—  A number of words and phrases within the Bill are open to subjective interpretation such as "unbearable suffering." (clause 2:2,d) and "terminal illness" The interpretation of "unbearable suffering" could vary from physician to physician and case to case. Patients may suffer unbearably in ways other than physical pain. The term "terminal illness" is used in the Bill for when a physician has given a prognosis of death within a few months. We know that so often such time scales prove to be wrong and more physicians seem reluctant to give them.

    —  Physicians may not be the appropriate people to make decisions on the criteria of suffering unbearably. It is our experience that patients, due to a number of factors, can frequently change their views as to how they feel; this can happen on a daily basis or even hour by hour.

    —  Physical pain is implied as a major criterion (clause 2:2,d) contributing to a patient qualifying to request assistance to die. However, patients can experience emotional, social and spiritual pain. As the concept of "pain" is open to interpretation this criterion could change.

    —  Active employment of physical pain control and palliative care is only mentioned as an "alternative" (clause 2:3,e) or that patients are "entitled to request . . . such medication" (clause 15). Patients should be strongly encouraged to experience the range of pain control and palliative care available to them and which should not be seen as alternative care, or something a patient has to request.

    —  The process set out in the Bill in order for a patient to "qualify" for assistance in dying has several stages: ensuring that a patient has made an informed decision, alternatives have been discussed and the patient's wishes to revoke their decision. This will be a lengthy process that physicians may feel they do not have adequate time to fully resource.

    —  The patient is recommend to inform their next of kin if they have taken a decision to be assisted in their death (clause 9). Next of kin and families could experience many strong emotions when they know that such a decision has been taken. The family could need support from the multi-professional team. This would require a team who supported assisting patients in dying and who will have time to spend with families and friends.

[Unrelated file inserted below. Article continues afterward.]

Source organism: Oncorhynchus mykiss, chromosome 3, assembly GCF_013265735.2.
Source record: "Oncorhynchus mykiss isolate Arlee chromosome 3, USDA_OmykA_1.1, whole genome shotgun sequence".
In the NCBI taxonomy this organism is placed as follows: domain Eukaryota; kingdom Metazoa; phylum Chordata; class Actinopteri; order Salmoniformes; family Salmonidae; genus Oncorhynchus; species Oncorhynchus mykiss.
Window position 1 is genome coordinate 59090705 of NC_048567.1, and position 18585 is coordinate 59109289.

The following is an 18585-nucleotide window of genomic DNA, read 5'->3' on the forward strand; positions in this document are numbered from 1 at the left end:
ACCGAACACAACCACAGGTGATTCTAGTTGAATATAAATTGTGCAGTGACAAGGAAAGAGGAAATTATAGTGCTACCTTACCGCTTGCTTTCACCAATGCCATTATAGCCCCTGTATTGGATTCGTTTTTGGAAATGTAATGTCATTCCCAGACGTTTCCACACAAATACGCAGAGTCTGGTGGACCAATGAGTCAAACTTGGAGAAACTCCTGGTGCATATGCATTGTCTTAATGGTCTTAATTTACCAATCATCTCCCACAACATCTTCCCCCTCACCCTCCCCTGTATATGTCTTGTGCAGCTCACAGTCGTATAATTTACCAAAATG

We would wish the following to be considered:

    —  Physicians who are prepared to assist patients to die could find that the relationship of trust that they have developed with both patients and other professionals may be compromised due to the "power" that they could be seen to have in assisting a patient to choose to die.

    —  A patient who considers that they are a burden to their family may feel under pressure to request assistance in dying.

    —  When a patient has taken a decision to request assistance in dying they may find it difficult to revoke the decision for a variety of reasons.

    —  The decision of what is and what is not unbearable suffering is too complex for any professional to judge. The Bill does not sufficiently address how this is to be interpreted.

    —  There is no acknowledgement as to the impact on family and friends, and the effects on other staff and units as a whole.

    —  There is little research into patients' decision making at the end of their life. Before this Bill was to become law more research in this area would be required.

    —  There is a need for a robust debate in regard to physician assisted suicide and euthanasia. There exists a great deal of interest in these matters and society as a whole needs an opportunity to debate these matters.